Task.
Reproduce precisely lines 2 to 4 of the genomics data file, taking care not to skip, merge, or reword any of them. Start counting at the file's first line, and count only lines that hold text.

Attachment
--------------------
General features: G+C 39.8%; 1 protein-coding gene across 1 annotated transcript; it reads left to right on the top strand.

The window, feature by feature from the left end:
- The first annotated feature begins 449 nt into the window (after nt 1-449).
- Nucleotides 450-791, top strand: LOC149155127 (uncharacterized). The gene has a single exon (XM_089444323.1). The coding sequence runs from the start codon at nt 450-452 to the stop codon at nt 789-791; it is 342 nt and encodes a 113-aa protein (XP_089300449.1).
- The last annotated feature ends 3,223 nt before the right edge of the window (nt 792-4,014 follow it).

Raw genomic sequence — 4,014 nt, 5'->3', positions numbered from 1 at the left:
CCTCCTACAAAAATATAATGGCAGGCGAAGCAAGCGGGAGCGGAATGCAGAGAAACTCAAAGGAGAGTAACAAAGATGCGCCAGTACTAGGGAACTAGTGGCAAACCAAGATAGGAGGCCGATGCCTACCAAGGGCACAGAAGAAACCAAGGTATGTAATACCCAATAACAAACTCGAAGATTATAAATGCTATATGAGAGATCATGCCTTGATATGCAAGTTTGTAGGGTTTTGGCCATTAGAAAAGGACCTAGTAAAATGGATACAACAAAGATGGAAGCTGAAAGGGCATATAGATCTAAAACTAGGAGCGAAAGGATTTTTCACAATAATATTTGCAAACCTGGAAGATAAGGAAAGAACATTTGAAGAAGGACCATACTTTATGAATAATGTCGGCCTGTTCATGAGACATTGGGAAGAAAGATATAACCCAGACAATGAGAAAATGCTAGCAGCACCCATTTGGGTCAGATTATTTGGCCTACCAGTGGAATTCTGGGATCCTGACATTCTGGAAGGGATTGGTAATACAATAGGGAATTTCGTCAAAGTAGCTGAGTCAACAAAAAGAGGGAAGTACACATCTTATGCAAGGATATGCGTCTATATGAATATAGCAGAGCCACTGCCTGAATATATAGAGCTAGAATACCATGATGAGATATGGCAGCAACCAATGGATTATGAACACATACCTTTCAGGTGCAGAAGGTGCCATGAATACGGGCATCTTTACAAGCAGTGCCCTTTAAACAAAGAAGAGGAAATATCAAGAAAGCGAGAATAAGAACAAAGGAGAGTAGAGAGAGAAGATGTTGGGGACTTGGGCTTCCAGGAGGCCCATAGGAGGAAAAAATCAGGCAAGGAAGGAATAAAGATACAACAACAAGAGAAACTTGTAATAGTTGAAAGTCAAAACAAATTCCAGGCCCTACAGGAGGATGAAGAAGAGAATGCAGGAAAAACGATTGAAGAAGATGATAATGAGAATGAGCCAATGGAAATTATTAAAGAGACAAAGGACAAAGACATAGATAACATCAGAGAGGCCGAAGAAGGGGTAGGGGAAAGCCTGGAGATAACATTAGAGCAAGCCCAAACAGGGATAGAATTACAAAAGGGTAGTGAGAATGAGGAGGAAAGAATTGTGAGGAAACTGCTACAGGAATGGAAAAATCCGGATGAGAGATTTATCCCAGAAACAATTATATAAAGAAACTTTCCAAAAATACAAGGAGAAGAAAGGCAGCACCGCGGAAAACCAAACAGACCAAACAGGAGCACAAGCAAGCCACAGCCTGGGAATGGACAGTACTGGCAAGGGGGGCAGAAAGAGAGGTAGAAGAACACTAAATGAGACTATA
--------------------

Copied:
The window, feature by feature from the left end:
- The first annotated feature begins 449 nt into the window (after nt 1-449).
- Nucleotides 450-791, top strand: LOC149155127 (uncharacterized). The gene has a single exon (XM_089444323.1). The coding sequence runs from the start codon at nt 450-452 to the stop codon at nt 789-791; it is 342 nt and encodes a 113-aa protein (XP_089300449.1).